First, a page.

EPA Reneges on Navajo Nation's Coal Fired Plant

The EPA issued a permit to the Navajo Nation to build a coal fired power plant last year, but today Obama’s EPA reneged on that permit.

The Environmental Protection Agency withdrew an air quality permit it issued last August for the 1,500 MW, $3 billion Desert Rock coal-fired power plant, which was slated to be built on Navajo Nation land in New Mexico.

The EPA found the permit was issued prematurely, before complete analysis of hazardous air emissions like mercury, or the facility’s impact on endangered species, soil, vegetation and visibility in the region. The permit also did not adequately examine particulate matter, according to the EPA.

Also, project developers did not consider integrated gasification combined cycle (IGCC) as a best available technology, the EPA said. IGCC technology would have make Desert Rock better able to control emissions, the agency said.

The problem with IGCC is that it’s still in the experimental stages and is so much more expensive than traditional technologies used in coal powered plants, as Reuters report states:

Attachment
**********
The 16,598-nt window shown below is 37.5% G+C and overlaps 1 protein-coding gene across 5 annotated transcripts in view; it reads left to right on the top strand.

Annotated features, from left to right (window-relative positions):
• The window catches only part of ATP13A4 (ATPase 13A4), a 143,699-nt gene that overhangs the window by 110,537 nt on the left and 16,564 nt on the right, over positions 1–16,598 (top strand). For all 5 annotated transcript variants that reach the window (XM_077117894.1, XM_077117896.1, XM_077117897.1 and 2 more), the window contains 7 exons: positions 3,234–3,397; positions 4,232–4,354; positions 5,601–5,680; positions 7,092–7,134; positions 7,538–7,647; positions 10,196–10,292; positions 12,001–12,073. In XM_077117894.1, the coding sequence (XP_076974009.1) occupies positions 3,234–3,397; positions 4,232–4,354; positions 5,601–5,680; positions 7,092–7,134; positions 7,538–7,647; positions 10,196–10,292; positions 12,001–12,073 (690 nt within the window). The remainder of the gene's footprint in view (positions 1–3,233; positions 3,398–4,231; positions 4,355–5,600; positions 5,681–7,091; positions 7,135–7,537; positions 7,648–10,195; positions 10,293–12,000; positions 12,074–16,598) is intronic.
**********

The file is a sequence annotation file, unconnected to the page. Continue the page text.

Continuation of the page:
Despite growing climate change worry, few IGCC projects in the U.S. are advancing due to cost and regulatory uncertainty.

Representatives of Navajo Nation are upset as you can imagine:

Holmstead argued that the permit was the most stringent of any such permit issued in the country. The application was submitted five years ago, he said, and dragged on for several years while the company and the Navajo Nation — a strong supporter of the project — tried to “address everybody’s concerns.”

Navajo Nation President Joe Shirley said in a statement the decision was further proof that the U.S. government isn’t “honest and truthful in its dealings with Native America.” Shirley said that the EPA withdrawal of the permit will harm the Navajo people.

“I have people dying every day because of poverty, alcoholism, drug abuse, domestic violence, gangs, and the U.S. Government is not there to adequately fund the direct service programs that cater to these needs,” he said.

Shirley concluded by saying that the message from the EPA is that it will hold projects “on Navajo land to standards that may well be impossible to meet — and that wouldn’t be applicable elsewhere.”

If that is true, then Navajo Nation would have a legal argument under the equal protection clause. Would Obama’s EPA rather the Navajo Nation use hamsters and gerbils in wheels to generate their electricity? We know how Obama feels about coal:

Hat tip: Hot Air

Fox News Dominates Cable News
BREAKING - Arlen Specter Jumps to Democrats